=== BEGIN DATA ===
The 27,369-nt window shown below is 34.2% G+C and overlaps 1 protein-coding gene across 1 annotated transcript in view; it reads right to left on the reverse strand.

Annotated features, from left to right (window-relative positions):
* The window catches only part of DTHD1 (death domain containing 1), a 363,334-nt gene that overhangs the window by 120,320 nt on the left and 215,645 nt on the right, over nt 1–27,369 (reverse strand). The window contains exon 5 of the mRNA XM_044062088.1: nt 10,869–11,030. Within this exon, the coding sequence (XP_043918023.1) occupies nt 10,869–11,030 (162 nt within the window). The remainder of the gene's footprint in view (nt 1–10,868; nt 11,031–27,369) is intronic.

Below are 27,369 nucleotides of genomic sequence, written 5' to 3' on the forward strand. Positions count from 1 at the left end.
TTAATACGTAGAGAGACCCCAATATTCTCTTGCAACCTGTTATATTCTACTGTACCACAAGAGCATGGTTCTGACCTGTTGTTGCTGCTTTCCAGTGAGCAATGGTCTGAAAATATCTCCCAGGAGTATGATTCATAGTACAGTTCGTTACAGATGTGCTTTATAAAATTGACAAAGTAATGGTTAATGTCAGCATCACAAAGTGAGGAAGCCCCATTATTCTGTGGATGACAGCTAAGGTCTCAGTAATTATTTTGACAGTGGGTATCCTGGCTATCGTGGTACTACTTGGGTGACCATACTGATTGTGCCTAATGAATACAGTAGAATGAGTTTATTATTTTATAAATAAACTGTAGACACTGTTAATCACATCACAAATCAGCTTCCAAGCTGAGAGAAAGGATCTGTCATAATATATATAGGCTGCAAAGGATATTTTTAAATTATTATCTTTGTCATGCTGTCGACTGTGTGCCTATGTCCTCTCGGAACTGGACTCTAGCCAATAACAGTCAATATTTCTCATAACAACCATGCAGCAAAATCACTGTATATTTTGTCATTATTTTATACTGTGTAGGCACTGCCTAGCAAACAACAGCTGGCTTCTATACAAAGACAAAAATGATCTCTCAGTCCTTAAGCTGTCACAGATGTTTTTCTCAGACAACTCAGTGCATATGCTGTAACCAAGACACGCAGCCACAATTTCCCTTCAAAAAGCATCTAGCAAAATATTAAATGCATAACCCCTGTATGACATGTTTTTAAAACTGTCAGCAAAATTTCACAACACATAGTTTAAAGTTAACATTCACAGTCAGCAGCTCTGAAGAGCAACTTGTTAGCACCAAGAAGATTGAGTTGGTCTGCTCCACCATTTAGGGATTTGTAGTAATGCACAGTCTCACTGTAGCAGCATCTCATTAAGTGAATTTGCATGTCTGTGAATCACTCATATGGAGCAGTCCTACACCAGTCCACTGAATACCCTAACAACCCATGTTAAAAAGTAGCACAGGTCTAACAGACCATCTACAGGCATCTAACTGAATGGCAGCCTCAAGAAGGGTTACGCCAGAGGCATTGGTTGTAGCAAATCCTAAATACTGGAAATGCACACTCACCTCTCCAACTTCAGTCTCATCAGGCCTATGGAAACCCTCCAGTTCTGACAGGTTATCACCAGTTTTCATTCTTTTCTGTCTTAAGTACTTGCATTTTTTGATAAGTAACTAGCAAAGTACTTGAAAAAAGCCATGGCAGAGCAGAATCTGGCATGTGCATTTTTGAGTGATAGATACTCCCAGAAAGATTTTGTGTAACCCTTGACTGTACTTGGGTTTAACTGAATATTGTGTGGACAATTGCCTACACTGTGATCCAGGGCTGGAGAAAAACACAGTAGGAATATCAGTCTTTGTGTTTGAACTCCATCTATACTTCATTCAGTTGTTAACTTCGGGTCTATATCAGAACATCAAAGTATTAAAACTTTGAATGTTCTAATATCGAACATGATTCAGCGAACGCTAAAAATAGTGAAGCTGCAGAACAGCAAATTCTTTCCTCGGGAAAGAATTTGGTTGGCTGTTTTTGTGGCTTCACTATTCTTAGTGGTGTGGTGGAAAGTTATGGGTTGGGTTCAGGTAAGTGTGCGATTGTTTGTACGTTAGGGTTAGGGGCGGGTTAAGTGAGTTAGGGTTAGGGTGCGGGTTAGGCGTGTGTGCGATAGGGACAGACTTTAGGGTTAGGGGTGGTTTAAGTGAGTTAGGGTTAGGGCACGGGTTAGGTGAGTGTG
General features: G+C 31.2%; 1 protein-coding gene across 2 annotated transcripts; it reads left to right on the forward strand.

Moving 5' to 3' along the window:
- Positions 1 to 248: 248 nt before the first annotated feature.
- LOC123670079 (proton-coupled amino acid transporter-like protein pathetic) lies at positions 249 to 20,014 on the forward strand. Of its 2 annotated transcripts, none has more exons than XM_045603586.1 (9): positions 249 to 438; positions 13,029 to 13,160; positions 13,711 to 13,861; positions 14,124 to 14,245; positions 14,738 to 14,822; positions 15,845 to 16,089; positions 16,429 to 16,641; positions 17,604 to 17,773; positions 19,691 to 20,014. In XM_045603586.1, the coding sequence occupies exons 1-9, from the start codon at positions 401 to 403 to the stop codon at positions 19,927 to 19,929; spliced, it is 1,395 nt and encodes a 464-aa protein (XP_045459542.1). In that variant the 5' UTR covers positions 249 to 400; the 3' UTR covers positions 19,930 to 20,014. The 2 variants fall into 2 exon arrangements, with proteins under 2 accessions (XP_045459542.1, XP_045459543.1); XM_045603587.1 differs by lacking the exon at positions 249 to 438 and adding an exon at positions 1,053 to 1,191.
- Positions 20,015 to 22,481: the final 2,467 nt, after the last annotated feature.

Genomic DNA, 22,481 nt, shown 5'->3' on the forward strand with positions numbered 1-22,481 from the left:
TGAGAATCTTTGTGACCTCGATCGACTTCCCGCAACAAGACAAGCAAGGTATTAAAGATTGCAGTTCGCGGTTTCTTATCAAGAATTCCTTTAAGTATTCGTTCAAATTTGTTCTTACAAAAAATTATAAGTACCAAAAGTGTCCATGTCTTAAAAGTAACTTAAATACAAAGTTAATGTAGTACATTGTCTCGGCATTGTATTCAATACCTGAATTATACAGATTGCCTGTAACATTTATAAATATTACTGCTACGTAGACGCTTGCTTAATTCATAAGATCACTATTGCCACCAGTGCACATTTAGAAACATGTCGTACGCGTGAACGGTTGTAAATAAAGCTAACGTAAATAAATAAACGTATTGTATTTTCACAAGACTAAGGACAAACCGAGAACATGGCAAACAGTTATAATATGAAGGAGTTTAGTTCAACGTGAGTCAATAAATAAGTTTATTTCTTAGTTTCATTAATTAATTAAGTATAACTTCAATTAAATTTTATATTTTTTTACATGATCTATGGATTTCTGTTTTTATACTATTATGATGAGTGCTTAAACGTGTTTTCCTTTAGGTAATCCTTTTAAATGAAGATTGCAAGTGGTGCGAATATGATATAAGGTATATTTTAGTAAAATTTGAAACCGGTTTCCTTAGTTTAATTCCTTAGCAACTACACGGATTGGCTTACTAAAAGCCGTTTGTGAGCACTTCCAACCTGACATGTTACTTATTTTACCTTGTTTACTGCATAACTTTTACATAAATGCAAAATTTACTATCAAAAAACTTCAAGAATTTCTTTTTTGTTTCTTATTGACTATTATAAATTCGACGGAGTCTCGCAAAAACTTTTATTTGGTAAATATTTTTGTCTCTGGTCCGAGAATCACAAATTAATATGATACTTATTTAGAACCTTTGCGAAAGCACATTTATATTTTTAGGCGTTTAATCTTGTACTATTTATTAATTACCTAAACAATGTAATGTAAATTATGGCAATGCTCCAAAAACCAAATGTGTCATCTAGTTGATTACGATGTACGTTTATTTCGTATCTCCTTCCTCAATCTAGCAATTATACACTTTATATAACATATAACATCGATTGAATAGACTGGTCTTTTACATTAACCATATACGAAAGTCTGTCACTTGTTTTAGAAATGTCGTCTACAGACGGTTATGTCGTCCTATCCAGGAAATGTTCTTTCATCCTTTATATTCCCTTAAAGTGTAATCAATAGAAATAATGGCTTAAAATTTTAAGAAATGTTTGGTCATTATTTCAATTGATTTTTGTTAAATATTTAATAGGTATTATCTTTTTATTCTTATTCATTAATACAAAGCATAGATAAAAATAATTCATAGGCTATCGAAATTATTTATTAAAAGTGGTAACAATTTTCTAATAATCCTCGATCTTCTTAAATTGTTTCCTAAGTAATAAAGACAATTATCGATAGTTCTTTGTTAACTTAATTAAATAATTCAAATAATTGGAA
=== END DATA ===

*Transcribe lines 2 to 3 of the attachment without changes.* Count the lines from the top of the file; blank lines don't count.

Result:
Annotated features, from left to right (window-relative positions):
* The window catches only part of DTHD1 (death domain containing 1), a 363,334-nt gene that overhangs the window by 120,320 nt on the left and 215,645 nt on the right, over nt 1–27,369 (reverse strand). The window contains exon 5 of the mRNA XM_044062088.1: nt 10,869–11,030. Within this exon, the coding sequence (XP_043918023.1) occupies nt 10,869–11,030 (162 nt within the window). The remainder of the gene's footprint in view (nt 1–10,868; nt 11,031–27,369) is intronic.